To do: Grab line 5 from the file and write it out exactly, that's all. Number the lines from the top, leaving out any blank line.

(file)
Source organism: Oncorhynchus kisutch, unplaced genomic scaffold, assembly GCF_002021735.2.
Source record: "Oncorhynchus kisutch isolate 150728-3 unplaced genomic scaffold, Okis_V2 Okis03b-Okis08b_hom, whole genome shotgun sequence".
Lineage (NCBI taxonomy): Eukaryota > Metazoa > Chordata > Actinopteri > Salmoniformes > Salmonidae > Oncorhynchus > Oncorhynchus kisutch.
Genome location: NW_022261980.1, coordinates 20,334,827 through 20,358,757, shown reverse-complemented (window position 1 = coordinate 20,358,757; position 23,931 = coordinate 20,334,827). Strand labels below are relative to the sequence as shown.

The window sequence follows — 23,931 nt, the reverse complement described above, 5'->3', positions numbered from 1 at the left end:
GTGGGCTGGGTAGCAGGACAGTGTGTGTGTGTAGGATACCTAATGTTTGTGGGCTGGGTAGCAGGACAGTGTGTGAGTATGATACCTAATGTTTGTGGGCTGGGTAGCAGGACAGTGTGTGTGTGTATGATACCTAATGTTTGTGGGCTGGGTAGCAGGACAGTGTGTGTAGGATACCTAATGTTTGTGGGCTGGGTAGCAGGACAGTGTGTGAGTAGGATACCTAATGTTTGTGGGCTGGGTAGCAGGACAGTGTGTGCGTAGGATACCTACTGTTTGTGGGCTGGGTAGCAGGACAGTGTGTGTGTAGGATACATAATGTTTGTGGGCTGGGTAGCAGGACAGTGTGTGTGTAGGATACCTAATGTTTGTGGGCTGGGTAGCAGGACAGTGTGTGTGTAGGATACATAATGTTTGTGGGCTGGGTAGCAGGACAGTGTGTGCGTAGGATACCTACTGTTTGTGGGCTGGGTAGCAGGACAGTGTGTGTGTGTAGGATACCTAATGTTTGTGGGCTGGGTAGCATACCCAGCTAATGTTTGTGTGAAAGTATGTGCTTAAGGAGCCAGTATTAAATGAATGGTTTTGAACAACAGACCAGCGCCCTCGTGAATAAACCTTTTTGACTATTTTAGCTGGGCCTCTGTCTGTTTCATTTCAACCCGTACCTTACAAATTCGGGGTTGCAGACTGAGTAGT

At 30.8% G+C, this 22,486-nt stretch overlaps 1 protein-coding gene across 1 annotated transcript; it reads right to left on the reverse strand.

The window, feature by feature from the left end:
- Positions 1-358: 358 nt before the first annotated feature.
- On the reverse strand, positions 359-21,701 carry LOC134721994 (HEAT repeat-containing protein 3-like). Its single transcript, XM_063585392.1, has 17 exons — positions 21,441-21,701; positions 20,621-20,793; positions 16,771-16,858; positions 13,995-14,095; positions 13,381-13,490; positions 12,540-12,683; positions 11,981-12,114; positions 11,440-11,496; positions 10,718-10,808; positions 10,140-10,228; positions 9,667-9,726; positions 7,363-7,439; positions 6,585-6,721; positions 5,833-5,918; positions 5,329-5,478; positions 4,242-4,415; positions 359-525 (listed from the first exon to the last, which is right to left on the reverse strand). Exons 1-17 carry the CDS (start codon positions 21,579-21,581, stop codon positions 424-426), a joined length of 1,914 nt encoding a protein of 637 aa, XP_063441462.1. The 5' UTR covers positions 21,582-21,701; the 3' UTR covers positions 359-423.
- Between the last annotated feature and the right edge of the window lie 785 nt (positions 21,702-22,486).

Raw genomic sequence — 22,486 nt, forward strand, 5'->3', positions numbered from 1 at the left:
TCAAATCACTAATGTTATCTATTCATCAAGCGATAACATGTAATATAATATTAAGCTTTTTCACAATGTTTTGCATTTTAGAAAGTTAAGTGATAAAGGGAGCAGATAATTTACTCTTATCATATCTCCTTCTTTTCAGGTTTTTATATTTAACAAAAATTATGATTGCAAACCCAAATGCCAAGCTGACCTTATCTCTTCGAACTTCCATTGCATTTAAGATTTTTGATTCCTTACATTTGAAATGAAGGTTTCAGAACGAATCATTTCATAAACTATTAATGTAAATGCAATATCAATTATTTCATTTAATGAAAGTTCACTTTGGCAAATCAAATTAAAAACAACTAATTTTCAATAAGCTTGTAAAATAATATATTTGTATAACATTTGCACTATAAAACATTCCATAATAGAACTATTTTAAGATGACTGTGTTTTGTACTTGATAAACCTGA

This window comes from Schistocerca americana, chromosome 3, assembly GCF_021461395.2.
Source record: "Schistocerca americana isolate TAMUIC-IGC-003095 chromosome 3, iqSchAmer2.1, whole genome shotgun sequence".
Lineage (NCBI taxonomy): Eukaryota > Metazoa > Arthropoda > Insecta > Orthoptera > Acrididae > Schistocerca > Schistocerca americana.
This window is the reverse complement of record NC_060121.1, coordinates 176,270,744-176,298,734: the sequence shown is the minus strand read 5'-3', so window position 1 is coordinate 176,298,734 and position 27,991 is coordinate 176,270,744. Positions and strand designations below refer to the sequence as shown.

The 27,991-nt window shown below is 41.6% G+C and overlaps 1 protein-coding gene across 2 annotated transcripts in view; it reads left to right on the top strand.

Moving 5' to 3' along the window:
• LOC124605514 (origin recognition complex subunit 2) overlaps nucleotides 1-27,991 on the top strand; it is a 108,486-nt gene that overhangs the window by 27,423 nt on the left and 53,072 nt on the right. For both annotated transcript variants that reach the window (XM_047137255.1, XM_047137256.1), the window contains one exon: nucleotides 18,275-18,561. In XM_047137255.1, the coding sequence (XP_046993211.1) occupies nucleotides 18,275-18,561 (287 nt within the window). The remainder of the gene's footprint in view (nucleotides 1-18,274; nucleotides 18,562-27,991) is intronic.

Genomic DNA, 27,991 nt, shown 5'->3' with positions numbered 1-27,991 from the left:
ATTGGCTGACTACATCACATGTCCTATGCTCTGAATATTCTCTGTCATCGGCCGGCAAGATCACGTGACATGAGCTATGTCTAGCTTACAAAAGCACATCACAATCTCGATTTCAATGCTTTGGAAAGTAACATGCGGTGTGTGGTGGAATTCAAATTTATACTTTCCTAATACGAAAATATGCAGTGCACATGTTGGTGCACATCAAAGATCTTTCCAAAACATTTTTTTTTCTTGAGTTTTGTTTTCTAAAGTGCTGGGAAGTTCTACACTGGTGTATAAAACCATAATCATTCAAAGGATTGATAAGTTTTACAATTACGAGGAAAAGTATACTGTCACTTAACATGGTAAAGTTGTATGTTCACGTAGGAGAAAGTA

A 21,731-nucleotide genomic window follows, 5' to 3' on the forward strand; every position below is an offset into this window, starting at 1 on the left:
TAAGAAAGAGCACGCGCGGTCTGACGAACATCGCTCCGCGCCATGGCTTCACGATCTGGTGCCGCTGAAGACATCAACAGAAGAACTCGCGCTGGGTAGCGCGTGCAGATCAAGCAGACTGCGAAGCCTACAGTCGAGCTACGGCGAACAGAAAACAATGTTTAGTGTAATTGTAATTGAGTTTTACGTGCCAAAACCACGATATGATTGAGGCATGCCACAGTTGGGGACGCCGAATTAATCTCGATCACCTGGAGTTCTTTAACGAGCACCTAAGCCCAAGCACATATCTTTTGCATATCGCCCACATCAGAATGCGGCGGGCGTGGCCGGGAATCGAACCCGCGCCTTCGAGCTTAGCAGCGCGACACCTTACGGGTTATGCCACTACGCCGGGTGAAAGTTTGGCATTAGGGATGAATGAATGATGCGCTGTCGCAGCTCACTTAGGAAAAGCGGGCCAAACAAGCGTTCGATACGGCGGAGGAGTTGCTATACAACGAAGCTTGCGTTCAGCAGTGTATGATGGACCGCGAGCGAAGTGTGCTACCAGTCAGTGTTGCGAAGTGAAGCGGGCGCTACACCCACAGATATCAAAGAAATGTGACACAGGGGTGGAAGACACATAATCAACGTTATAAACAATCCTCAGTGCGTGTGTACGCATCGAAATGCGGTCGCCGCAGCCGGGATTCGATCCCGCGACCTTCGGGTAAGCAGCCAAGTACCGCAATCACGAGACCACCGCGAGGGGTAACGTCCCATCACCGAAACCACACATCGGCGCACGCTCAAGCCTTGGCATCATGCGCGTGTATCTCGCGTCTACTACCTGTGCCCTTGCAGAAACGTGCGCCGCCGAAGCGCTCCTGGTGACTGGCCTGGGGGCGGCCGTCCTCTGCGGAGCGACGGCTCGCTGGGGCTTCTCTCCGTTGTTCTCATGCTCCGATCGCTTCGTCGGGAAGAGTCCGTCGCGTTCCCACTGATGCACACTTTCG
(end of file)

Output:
The window sequence follows — 23,931 nt, the reverse complement described above, 5'->3', positions numbered from 1 at the left end: